Every year, before heading out to trick-or-treat, children are reminded of ‘stranger danger.’ Parents are warned to look out for tampered candy and drivers are told to be extra cautious of pedestrians roaming the streets.
Although many college-aged students have long since traded their buckets of candy for alcoholic beverages at house parties on Halloween, there are other warnings to also be aware of.
Long Beach State Police Department Captain John Brockie said that his team sees a “definite uptick” in calls on Halloween related to alcohol and drug use.
“Sometimes people partake a little too much and we get medical calls because they are intoxicated and to the level that they need medical assistance,” Brockie said.
According to a 2019 study by the American Addiction Centers, men ages 20 to 24 consume an average of four drinks on Halloween night, while women in the same age range consume an average of 2.9 drinks. Over 15% of people in this group were reported to have blacked out while celebrating, which occurs as a result of binge drinking.
These statistics are a cause for concern as it can take just two to four drinks for someone’s blood alcohol concentration to reach above the legal driving limit of 0.08%.
According to the “Buzzed Driving is Drunk Driving” campaign by the United States Department of Transportation, during Halloween night between 2015 to 2019, there were a total of 126 people killed in drunk-driving crashes in the U.S. The campaign also reported that on Halloween 2019, drunk-driving fatalities among adults ages 21 to 34 reached new highs at 62%.
It is important for students to be aware of all the dangers surrounding alcohol consumption on Halloween. For those who have plans to join in on the festivities, Captain Brockie provided a few tips for CSULB students to stay safe.
Celebrate with known and trustworthy people
To best ensure one’s safety on Halloween night, students should only be going out with close friends or family they trust. It’s really not safe to go out alone, especially if one is not familiar with the place or people there.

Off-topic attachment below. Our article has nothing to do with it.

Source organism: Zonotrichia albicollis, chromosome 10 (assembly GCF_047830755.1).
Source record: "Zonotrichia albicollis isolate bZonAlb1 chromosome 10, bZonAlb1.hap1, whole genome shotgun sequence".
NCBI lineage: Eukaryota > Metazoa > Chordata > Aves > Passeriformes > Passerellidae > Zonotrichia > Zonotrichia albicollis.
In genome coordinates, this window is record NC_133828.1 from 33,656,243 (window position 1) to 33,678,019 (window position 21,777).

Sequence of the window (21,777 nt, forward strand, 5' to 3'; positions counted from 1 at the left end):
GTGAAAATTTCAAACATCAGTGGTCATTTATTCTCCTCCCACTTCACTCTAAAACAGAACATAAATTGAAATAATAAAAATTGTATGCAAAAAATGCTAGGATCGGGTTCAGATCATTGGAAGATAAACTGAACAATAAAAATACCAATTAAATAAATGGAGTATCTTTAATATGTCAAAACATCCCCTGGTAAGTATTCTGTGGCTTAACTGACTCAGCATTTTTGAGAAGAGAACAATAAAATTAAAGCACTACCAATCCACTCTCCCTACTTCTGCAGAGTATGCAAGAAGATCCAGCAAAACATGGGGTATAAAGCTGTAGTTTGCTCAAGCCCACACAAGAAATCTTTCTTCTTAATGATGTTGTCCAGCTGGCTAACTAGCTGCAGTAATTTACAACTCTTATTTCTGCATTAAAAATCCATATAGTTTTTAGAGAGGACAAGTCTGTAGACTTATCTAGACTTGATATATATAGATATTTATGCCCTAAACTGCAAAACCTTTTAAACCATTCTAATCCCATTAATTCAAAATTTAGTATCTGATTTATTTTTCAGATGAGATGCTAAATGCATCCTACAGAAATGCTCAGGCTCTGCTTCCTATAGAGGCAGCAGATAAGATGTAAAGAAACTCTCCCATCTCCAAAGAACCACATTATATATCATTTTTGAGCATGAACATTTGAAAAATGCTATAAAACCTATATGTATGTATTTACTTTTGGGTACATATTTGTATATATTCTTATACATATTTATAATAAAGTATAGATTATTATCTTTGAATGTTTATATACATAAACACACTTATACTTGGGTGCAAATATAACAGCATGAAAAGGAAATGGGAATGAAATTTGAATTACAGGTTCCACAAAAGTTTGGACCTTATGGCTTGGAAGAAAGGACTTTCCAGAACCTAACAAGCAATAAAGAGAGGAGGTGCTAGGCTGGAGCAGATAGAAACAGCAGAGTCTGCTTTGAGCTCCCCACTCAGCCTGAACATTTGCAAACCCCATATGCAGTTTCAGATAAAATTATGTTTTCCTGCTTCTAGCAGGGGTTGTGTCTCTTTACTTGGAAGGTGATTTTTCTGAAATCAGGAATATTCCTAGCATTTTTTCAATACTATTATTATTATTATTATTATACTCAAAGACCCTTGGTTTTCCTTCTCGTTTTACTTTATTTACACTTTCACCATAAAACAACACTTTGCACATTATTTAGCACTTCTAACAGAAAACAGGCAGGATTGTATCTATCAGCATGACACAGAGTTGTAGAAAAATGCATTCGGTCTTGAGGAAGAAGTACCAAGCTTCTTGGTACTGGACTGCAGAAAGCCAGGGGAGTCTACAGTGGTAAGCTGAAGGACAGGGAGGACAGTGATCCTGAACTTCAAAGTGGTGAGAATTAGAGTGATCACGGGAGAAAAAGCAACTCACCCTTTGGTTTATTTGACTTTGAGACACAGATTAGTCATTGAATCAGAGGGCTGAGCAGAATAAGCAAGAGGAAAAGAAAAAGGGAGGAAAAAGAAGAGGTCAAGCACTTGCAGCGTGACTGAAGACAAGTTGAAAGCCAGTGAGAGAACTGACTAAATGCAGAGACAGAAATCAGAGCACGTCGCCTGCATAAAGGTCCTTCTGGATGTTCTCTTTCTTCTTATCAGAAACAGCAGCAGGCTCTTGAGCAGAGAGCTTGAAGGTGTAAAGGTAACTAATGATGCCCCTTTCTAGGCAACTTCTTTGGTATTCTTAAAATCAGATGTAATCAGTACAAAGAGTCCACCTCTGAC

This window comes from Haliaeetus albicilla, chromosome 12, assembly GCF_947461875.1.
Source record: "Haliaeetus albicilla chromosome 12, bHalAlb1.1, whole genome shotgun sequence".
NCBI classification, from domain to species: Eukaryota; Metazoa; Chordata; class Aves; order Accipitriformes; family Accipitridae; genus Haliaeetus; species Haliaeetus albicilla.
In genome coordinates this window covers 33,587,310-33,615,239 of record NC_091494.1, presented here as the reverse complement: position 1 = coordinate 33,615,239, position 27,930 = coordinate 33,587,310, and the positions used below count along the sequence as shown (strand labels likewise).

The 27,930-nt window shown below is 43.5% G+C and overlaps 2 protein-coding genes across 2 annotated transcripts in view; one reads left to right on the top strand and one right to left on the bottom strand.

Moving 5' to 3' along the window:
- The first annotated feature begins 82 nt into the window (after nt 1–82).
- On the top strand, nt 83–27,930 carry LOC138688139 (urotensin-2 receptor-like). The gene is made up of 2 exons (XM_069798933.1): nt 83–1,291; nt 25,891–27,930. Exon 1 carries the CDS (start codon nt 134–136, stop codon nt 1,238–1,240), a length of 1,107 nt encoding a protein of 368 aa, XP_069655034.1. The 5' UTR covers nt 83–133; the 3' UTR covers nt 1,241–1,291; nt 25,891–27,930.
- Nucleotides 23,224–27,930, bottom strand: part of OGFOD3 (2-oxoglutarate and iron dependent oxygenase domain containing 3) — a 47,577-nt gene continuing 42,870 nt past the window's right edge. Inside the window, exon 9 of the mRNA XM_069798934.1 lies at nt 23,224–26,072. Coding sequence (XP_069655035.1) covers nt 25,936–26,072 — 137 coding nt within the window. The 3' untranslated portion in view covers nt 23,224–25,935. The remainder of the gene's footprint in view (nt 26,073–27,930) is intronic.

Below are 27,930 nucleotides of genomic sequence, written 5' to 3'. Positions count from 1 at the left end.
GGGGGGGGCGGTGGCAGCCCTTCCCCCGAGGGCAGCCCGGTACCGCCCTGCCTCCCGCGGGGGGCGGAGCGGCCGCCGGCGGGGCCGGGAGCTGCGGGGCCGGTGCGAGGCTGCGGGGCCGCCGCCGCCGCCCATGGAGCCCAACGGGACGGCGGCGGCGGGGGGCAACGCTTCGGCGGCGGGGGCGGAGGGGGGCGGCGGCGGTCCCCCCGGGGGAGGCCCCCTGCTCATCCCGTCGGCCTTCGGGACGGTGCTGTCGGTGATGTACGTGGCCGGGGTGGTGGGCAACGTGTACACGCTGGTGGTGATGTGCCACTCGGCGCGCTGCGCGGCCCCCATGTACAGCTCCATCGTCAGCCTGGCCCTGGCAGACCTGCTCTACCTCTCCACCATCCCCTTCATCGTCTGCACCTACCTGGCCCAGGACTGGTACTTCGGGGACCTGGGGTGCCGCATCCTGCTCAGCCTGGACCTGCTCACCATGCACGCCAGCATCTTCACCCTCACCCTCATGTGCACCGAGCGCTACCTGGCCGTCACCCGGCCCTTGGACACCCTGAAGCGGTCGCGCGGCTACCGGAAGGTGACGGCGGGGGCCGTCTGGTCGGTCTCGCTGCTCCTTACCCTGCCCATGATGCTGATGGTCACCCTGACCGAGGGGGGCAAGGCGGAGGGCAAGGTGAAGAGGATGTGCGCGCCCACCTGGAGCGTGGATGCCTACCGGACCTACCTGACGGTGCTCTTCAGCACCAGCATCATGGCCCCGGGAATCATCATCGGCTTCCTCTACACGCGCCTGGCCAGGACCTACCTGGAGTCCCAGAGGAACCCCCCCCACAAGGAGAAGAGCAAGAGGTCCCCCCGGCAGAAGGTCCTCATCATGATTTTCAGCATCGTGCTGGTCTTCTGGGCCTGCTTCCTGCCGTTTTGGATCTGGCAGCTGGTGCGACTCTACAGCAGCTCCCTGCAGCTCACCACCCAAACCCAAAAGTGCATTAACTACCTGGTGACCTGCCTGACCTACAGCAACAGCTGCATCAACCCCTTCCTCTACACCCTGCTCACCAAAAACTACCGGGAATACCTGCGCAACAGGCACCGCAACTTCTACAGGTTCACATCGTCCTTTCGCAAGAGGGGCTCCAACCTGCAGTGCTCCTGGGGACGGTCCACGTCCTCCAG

“You need to actually know the people you are going out with,” Claire Pupping, a fifth-year studio art major at CSULB, said.
If students plan to go out in a large group, it is recommended that they implement a buddy system to ensure that no one is ever alone.
Keep an eye on your drink
Captain Brockie says that students should not accept drinks from people they don’t know. Drink spiking is very common, and with all the alcohol consumed on Halloween, it is important to be aware of the fact.
Students should only accept and consume drinks from friends or family they trust or drinks that they opened and served themselves.
Students who go to an event and choose to not drink, should keep an eye out on friends and be aware of the symptoms of drink spiking.
Plan ahead and be aware of your surroundings
If students know that they will be drinking on Halloween, they should make sure to plan ahead. Students who are out with a group of friends, can either make plans for someone to be the designated driver or they can arrange for someone they know to pick them up.
Another thing they can do is to use a rideshare service or take public transportation.
“If you plan to drink you can easily get an Uber or Lyft,” said Natalie Cabral, a first-year fashion merchandising major. “Not only for your safety but for the safety of others.”
Driving sober during Halloween night can be dangerous as well. Obscure costumes, people running across the street and drunk drivers are a big issue. Students should be cautious and report drivers they believe are drunk.
While these tips can help students stay safe on their Halloween ventures, it is important to note that danger is unpredictable, and it can arise at any moment. Prior to heading out to the festivities, students should be aware of the many resources available on and off-campus, in case of concerns or an emergency.
Emergency: call 9-1-1
CSULB University Police Department: Non-Emergency Line: 562-985-4101
Counseling and Psychological Services (CAPS): Phone: 562-985-4001
Sexual Assault Crisis Agency: (877) 943-5778